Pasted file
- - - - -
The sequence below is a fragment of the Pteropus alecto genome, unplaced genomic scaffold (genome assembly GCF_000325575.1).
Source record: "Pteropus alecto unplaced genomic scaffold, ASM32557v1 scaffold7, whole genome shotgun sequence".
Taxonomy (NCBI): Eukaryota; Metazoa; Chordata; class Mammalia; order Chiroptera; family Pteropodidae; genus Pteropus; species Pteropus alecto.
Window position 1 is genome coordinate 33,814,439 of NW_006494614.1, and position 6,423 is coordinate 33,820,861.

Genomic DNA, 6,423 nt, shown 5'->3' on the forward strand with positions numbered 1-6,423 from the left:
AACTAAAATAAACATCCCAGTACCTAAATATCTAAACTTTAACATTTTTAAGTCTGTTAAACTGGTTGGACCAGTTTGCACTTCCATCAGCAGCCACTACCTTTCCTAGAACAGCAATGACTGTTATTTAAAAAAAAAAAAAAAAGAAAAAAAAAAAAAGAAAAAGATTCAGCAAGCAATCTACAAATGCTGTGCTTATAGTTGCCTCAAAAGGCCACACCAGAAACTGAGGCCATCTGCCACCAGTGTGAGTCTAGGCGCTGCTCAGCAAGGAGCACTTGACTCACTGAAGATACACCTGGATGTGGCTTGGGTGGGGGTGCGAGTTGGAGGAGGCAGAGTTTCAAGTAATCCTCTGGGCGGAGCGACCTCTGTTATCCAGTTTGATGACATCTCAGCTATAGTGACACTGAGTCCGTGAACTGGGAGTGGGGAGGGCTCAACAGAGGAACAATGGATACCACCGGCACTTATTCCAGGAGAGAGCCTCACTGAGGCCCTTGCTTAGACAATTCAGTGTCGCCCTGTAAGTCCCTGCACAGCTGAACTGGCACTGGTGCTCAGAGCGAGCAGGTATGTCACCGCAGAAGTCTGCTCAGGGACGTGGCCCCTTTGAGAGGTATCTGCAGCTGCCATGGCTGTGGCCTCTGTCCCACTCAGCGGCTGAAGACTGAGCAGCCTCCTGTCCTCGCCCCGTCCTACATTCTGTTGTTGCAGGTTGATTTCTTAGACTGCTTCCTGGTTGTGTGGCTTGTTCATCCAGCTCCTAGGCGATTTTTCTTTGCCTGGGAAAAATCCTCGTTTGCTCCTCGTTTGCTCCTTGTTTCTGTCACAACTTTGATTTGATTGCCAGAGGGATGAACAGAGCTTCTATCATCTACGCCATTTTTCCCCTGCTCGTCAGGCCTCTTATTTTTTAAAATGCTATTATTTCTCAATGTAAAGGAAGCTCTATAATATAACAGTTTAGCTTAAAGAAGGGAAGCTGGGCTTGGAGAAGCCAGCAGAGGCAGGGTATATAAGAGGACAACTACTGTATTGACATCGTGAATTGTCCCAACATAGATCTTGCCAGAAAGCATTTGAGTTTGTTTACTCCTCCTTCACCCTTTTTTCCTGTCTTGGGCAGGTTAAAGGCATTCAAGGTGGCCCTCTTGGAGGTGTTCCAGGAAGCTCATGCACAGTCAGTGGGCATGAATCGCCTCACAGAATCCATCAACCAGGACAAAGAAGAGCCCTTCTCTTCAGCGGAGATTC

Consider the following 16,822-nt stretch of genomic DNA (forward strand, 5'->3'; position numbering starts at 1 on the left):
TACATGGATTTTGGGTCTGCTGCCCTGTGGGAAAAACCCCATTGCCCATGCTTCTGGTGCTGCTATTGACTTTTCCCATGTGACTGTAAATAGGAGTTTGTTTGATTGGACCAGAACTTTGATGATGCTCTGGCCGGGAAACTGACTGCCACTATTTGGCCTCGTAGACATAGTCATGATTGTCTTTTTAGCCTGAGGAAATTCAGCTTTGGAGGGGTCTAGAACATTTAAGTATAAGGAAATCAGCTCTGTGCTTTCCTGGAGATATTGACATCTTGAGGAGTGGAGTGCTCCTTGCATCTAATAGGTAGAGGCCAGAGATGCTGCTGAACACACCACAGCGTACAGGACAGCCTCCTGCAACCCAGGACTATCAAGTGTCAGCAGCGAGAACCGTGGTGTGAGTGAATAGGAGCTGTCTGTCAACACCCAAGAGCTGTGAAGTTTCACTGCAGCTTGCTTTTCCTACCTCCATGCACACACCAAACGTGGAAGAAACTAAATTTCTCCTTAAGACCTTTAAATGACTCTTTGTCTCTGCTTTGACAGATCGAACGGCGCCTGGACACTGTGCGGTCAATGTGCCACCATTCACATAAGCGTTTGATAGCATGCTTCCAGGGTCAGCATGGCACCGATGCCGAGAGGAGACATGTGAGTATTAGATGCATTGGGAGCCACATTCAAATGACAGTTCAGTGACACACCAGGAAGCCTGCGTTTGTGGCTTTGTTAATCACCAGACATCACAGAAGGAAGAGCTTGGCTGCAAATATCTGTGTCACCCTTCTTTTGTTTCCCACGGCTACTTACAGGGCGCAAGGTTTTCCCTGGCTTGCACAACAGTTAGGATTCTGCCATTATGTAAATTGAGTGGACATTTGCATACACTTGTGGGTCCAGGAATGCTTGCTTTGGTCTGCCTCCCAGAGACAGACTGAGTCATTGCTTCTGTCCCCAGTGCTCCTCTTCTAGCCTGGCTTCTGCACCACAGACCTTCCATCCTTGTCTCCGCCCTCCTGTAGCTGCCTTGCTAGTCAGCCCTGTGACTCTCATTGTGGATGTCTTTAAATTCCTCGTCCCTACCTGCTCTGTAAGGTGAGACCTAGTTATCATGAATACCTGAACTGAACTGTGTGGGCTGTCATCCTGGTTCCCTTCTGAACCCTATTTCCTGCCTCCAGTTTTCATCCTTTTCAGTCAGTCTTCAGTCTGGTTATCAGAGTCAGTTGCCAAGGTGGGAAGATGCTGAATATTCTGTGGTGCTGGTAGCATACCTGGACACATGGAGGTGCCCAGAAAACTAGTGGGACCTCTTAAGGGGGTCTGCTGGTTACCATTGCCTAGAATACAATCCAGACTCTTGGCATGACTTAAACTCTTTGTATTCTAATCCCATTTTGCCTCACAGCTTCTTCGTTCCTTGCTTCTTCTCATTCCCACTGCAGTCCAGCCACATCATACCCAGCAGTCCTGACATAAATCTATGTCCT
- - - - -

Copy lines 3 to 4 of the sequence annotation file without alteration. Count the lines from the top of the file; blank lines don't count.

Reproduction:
Taxonomy (NCBI): Eukaryota; Metazoa; Chordata; class Mammalia; order Chiroptera; family Pteropodidae; genus Pteropus; species Pteropus alecto.
Window position 1 is genome coordinate 33,814,439 of NW_006494614.1, and position 6,423 is coordinate 33,820,861.